5 Terrible Lessons That Angry Birds Teaches Us

It goes without saying that Grand Theft Auto and such games exhibit a horrible value system. But why should they have all the fun? Even innocuous games are full of hate and unethical behavior. Take for instance:

Just The Facts

  1. Birds
  2. Are
  3. Angry.

Why Be Dem Birds So Angry?

So by now surely everybody and their mother has played Angry Birds, but here's a quick explanation for the six of you who haven't:

A group of birds with round bodies and vestigial wings finds their nest empty and their eggs gone. The trail leads to a bunch of pigs.

Rather than your standard porcines, these pigs are green, presumably from eating too many eggs, and either mischievous or evil; it's never made quite clear. The birds, understandably upset by their young being kidnapped and served up scrambled, decide to seek blood vengeance for the death of their family by using a slingshot in a weird blending of Frank Castle and Dennis the Menace. They hop into the slingshot and it is your job to aim them at the pigs in their protected structures of wood, glass and stone (hay, sticks, and brick presumably being outdated). If you run out of birds before you run out of pigs, you lose. And to keep gameplay interesting, each bird has a variation in what it can do.

Red for accuracy, yellow for speed, blue for multishot, black for explosions,

green for boomerange, and white for creating inventive new swear words.

Seriously. bad as the green ones are, I fucking hate the white birds!

However, addictive as this game is (and I should point out that I missed meeting my meth dealer twice just to get three stars on one level) it does wind up teaching some questionable moral lessons. I am not saying these lessons are intentional or even that they are necessarily wrong, but they do go against the central tenants of most major religions and government institutions and so I think they should at least be brought to the public consciousness.

5. Encouraging the Wanton Destruction of Property

The process of getting to those nasty little piggies is not always easy. They are cunning, those moustached and crowned pigs, and they hide behind shelter, forcing your birdies to smash into them with abandon, knocking down any impediments along the way.

The shortest distance between two points may be a straight line, but in real life it is also ta quick way to wind up in prison.

"You don't understand, officer. They're pigs who're green! This was totally justified!"

See, although those pigs are most definitely in the wrong, they have presumably made a quick retreat back on their property. So when the birds go smashing through that property, they are committing the crime of willful and malicious destruction of property. And in fact, you would also be liable just for helping them by aiming the slingshot, because encouraging destruction of property is also a criminal act. The punishment for these acts varies greatly depending on the amount of damage done and the intent behind it. It can be considered vandalism, which is just minor defacement, all the way up to terrorism.

Fuck whoever photoshopped this, BTW.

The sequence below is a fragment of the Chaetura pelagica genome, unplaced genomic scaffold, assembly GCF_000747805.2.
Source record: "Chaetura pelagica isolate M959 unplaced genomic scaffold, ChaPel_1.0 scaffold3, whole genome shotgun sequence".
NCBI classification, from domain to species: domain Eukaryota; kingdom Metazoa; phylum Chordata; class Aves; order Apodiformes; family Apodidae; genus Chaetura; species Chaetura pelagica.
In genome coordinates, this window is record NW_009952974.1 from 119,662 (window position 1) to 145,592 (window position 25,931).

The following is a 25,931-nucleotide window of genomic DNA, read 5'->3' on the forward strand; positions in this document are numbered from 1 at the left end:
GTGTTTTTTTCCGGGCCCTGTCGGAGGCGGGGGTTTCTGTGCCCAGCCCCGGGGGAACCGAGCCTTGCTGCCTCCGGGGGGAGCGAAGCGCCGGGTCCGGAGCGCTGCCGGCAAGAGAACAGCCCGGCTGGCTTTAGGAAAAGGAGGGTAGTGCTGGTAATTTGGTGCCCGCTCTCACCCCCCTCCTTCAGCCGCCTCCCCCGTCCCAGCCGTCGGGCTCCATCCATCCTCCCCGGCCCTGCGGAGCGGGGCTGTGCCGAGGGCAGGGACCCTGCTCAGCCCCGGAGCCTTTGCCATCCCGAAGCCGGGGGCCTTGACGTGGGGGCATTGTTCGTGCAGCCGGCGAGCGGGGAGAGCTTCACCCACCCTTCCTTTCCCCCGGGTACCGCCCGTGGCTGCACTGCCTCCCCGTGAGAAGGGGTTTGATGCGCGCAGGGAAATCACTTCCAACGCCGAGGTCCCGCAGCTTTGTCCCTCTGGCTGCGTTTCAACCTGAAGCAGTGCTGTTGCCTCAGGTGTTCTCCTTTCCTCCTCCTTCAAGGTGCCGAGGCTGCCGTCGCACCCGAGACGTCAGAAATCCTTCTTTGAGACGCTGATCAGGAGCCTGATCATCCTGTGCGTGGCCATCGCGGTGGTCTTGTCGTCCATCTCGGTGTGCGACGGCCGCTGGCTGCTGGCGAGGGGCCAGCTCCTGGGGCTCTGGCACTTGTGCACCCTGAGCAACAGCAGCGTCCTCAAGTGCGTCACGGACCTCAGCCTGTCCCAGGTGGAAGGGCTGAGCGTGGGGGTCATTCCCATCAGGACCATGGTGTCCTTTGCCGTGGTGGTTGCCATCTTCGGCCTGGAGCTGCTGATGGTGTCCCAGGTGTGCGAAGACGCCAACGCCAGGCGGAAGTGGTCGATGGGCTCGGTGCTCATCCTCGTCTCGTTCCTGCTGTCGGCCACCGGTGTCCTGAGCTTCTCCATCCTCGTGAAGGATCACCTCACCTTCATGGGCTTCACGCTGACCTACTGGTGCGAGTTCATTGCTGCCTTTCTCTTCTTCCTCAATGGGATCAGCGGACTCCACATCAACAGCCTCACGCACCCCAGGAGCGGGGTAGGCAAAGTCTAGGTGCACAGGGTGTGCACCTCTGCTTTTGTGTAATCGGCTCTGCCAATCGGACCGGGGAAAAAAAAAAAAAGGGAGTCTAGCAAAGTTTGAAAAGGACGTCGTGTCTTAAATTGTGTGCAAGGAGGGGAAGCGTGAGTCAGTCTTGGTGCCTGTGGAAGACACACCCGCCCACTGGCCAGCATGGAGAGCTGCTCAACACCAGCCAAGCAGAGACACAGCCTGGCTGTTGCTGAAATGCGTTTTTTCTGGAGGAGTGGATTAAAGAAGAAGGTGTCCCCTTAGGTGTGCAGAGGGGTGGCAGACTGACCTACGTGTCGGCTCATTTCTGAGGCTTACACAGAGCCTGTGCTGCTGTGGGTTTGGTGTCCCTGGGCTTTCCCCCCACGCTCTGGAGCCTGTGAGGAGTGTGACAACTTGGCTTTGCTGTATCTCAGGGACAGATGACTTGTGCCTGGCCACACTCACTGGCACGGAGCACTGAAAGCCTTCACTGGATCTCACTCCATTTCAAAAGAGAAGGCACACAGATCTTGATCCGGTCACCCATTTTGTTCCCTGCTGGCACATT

And while every single video game character since the dawn of time has engaged in property damage to some extent, from Link hacking through bushes and smashing clay pots to find rupees to Mario smashing floating blocks, that's a minor aspect of the game. In Angry Birds the entire point is to smash as much as possible. You literally cannot get a top score without demolishing just about everything on the screen.

4. Cheating is Not Only Allowed but Encouraged

Actually, this game not only encourages you to cheat, it gives you extra points if you do.

There is an additional feature you can buy called the Mighty Eagle. When you are stuck on a level you can summon the Mighty Eagle (for a small, one-time fee). Your remaining birds are exchanged for a tin of sardines which you throw at the pigs, then the shadowy shape of the eagle swoops down and demolishes anything in its way.

Apparently the Rovio Mobile animators translated "Eagle" as "Bullet Bill"

If you cannot get past a level, you can totally cheat by summoning the Mighty Eagle to clear it for you. Sure, there's a big eagle silhouette on the level selection screen announcing to all and sundry that you're a cheater cheater pumpkin eater, but you can go on to the next level. But rather than make that a sign of weakness, as most cheat codes are considered, this game encourages you to rosebud the hell out of the game. If you destroy absolutely everything on the screen you can win a feather for the level, turning this from a way of cheating to a whole different game in the same arena.

Is it ethical to cheat in a game, even if it is just against yourself? Is it ethical to cheat when that is the only way to succeed? Angry Birds answers a resounding "yes" to both. And it also begs the question, how long until they start making levels impossible without resorting to the Eagle, or to some other app that requires a few more bucks out of all of our pockets?

Why not just make it altogether impossible without punching in the Konami Code?

3. Angry Birds is Pro-Vigilantism

Every action movie focuses on one man pushed too far, who is driven to pick up the weapon of choice and dispense some well-deserved justice in a world desperate for it.

Leaping away from an explosion toward the screen is also

an integral step to this process. Hence there is dynamite in Angry Birds.